signify vs. signal [verbs]

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Sun14

Senior Member
Chinese
Hello, my friends,

I check the dictionary and find both of them can mean indicate(as for signal, it has the similar use). The example of "signal" from WR dictionary:

to make a signal to (someone or something): to signal that he wants to come home

I think in this context, "signal" can mean "indicate". And this confused me more.

Would you give me some advice on the difference of the two? Thank you.
 
  • entangledbank

    Senior Member
    English - South-East England
    They can overlap in use, but 'signal' is usually a physical action: waving your hand, or holding a flag out as part of a code, or setting a railway signal to a horizontal position – that sort of thing. 'Signify' is usually more abstract: words, or printed symbols, signify things.
     

    PaulQ

    Senior Member
    UK
    English - England
    To signal = (i) to make a sign; to gesture. -> He waved his arms, signalling to me that he had seen me. (ii) Of things, usually to announce; to give some type of information about something -> In Hong Kong, the firing of the noonday canon signals that it is 12 o'clock.

    To signify = (i) to stand in place of; to represent something (in a figurative manner); -> "He looked at the map. On the map were small crosses. The crosses signified the places where people had died." or "A crown printed on the map signifies the king: it shows you where he is."
     

    Sun14

    Senior Member
    Chinese
    They can overlap in use, but 'signal' is usually a physical action: waving your hand, or holding a flag out as part of a code, or setting a railway signal to a horizontal position – that sort of thing. 'Signify' is usually more abstract: words, or printed symbols, signify things.
    Does it mean in formal writing "signify" might be used more?
     

    Sun14

    Senior Member
    Chinese
    To signal = (i) to make a sign; to gesture. -> He waved his arms, signalling to me that he had seen me. (ii) Of things, usually to announce; to give some type of information about something -> In Hong Kong, the firing of the noonday canon signals that it is 12 o'clock.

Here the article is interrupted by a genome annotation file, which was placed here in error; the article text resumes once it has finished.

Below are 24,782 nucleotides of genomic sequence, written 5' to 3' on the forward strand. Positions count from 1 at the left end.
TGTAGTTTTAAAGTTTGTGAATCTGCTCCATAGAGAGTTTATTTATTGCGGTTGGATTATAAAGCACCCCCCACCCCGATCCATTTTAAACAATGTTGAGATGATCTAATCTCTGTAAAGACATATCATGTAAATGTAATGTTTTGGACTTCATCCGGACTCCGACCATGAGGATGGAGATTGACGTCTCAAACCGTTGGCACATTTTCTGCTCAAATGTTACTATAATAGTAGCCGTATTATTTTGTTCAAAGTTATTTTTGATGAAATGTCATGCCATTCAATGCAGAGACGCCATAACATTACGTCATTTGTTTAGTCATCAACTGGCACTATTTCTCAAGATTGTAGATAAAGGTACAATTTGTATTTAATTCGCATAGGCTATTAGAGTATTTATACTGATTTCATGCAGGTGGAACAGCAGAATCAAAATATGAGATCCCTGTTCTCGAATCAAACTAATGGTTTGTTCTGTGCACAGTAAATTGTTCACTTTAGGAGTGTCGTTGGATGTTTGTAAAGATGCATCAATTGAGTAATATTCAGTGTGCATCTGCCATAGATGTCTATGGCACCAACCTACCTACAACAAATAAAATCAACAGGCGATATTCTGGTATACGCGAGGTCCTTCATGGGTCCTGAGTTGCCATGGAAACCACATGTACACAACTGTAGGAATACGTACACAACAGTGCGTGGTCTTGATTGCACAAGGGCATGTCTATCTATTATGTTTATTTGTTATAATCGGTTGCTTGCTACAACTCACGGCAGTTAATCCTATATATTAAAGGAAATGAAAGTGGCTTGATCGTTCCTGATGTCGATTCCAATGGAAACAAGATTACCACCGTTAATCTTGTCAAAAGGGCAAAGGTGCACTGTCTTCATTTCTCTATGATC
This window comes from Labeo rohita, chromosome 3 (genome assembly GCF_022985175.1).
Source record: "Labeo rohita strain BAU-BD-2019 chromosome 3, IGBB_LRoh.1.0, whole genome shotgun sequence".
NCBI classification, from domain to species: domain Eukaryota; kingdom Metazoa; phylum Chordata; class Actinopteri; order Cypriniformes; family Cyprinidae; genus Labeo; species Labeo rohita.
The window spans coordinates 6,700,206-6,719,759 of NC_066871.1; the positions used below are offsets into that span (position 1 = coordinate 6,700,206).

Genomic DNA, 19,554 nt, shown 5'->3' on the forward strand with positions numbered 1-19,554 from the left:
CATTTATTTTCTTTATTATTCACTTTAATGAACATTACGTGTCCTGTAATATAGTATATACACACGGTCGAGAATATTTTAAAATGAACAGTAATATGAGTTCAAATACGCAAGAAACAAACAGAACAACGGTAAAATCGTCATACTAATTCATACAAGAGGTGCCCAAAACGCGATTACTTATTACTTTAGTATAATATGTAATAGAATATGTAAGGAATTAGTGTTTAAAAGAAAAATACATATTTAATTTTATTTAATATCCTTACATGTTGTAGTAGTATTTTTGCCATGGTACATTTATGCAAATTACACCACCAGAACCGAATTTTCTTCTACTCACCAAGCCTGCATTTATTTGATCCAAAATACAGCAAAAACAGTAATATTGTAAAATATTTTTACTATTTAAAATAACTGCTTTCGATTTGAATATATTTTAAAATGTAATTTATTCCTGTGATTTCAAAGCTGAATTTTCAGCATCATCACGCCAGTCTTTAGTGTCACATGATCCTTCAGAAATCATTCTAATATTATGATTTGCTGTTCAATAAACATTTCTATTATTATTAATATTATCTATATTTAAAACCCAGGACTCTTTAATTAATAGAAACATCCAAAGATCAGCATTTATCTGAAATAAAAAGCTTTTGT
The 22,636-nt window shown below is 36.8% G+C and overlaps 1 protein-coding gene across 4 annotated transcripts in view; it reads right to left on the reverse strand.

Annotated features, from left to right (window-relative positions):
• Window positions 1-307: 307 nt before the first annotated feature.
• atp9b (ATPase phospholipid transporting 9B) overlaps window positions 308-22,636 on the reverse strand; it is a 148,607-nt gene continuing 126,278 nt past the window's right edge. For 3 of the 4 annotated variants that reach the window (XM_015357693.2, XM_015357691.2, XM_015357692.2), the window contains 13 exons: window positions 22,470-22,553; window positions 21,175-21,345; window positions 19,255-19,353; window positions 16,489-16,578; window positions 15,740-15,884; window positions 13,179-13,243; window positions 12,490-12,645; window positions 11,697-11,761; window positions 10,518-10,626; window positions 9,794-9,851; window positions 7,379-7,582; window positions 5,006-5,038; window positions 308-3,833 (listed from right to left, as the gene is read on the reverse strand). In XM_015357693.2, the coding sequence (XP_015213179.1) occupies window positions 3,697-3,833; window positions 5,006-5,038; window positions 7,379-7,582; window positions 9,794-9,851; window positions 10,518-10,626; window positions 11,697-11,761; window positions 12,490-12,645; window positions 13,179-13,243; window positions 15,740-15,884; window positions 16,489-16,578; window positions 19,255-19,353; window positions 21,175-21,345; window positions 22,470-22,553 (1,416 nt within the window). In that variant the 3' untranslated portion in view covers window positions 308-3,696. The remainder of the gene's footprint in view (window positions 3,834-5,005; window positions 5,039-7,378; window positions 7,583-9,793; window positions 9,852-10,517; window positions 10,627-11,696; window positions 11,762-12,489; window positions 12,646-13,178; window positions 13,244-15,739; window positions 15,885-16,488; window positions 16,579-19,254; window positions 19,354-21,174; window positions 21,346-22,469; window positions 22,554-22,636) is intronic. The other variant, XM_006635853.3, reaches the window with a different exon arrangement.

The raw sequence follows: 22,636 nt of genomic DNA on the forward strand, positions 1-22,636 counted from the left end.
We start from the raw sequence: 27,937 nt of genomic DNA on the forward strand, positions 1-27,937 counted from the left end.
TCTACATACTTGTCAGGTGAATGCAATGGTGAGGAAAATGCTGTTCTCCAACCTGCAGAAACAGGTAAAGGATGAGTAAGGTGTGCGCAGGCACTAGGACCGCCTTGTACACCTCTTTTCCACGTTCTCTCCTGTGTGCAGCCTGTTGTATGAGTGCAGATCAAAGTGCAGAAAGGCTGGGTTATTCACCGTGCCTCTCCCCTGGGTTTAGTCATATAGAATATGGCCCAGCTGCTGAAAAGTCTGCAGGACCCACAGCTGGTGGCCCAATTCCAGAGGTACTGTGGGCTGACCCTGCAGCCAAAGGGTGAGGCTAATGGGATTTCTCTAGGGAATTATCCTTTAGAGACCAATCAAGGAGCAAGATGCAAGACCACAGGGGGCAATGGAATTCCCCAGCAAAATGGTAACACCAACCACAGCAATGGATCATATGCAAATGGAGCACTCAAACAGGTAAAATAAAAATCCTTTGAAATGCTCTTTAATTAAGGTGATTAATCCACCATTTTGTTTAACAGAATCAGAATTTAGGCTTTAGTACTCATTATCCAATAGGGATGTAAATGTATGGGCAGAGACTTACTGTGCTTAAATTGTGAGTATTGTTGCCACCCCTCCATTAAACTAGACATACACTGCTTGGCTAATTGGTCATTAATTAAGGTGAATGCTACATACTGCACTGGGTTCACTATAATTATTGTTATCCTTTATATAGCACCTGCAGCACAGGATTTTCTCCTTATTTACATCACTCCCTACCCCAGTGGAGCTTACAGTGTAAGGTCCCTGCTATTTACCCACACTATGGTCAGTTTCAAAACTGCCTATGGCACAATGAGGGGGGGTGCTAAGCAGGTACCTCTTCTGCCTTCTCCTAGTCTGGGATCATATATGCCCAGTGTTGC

To signify = (i) to stand in place of; to represent something (in a figurative manner); -> "He looked at the map. On the map were small crosses. The crosses signified the places where people had died." or "A crown printed on the map signifies the king: it shows you where he is."
    I see, Thank you very much.
     

    PaulQ

    Senior Member
    UK
    English - England
    Does it mean in formal writing "signify" might be used more?
    No. It does not. The words are used as entangledbank has described. It does not matter whether something is formal or informal. Informally, "to signify" is reduced first to "to represent" and more informally to "to mean"

    Formal: "The crown signifies the power of the king."
    Less formal: "The crown represents the power of the king."
    Quite informal: "The crown means the power of the king."
     

    entangledbank

    Senior Member
    English - South-East England
    They overlap more when they're extended to figurative uses. For example, we find these uses from the UK newspaper The Independent:

    PM signals support for anti-terror action in North Africa
    Jihadist caliphate signals a global struggle
    New blood test signals breakthrough in ongoing search for Alzheimer’s cure
    The Bank of England is wrong to assume that falling unemployment signals rising wages.

    In the first one, the PM has done something to 'send a signal', but in the other three it's an inactive meaning: one thing 'is a sign of' another thing. 'Signify' could possibly be used in those three.
     
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